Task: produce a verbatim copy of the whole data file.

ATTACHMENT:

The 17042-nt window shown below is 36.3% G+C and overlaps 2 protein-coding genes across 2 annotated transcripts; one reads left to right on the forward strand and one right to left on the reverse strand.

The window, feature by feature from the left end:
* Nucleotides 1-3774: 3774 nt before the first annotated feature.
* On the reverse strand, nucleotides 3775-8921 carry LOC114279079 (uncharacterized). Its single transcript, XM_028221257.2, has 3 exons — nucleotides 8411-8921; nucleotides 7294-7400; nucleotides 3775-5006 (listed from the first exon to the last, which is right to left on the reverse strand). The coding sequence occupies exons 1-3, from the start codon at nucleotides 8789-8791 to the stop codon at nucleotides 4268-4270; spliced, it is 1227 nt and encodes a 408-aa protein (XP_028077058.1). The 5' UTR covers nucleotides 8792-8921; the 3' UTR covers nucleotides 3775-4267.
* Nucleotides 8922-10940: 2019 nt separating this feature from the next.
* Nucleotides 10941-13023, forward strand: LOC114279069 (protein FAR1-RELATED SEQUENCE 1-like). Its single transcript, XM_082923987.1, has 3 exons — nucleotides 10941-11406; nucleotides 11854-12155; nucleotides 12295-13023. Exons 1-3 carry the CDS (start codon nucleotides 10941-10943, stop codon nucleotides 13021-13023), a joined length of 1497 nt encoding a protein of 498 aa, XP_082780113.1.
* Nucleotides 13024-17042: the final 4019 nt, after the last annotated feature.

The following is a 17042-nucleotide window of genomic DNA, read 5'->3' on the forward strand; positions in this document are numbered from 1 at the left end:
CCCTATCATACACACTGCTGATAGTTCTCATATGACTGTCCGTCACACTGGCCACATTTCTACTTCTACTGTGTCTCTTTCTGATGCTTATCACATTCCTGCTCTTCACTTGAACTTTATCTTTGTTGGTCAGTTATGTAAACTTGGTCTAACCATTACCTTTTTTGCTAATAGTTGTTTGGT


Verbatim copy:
The 17042-nt window shown below is 36.3% G+C and overlaps 2 protein-coding genes across 2 annotated transcripts; one reads left to right on the forward strand and one right to left on the reverse strand.

The window, feature by feature from the left end:
* Nucleotides 1-3774: 3774 nt before the first annotated feature.
* On the reverse strand, nucleotides 3775-8921 carry LOC114279079 (uncharacterized). Its single transcript, XM_028221257.2, has 3 exons — nucleotides 8411-8921; nucleotides 7294-7400; nucleotides 3775-5006 (listed from the first exon to the last, which is right to left on the reverse strand). The coding sequence occupies exons 1-3, from the start codon at nucleotides 8789-8791 to the stop codon at nucleotides 4268-4270; spliced, it is 1227 nt and encodes a 408-aa protein (XP_028077058.1). The 5' UTR covers nucleotides 8792-8921; the 3' UTR covers nucleotides 3775-4267.
* Nucleotides 8922-10940: 2019 nt separating this feature from the next.
* Nucleotides 10941-13023, forward strand: LOC114279069 (protein FAR1-RELATED SEQUENCE 1-like). Its single transcript, XM_082923987.1, has 3 exons — nucleotides 10941-11406; nucleotides 11854-12155; nucleotides 12295-13023. Exons 1-3 carry the CDS (start codon nucleotides 10941-10943, stop codon nucleotides 13021-13023), a joined length of 1497 nt encoding a protein of 498 aa, XP_082780113.1.
* Nucleotides 13024-17042: the final 4019 nt, after the last annotated feature.

The following is a 17042-nucleotide window of genomic DNA, read 5'->3' on the forward strand; positions in this document are numbered from 1 at the left end:
CCCTATCATACACACTGCTGATAGTTCTCATATGACTGTCCGTCACACTGGCCACATTTCTACTTCTACTGTGTCTCTTTCTGATGCTTATCACATTCCTGCTCTTCACTTGAACTTTATCTTTGTTGGTCAGTTATGTAAACTTGGTCTAACCATTACCTTTTTTGCTAATAGTTGTTTGGT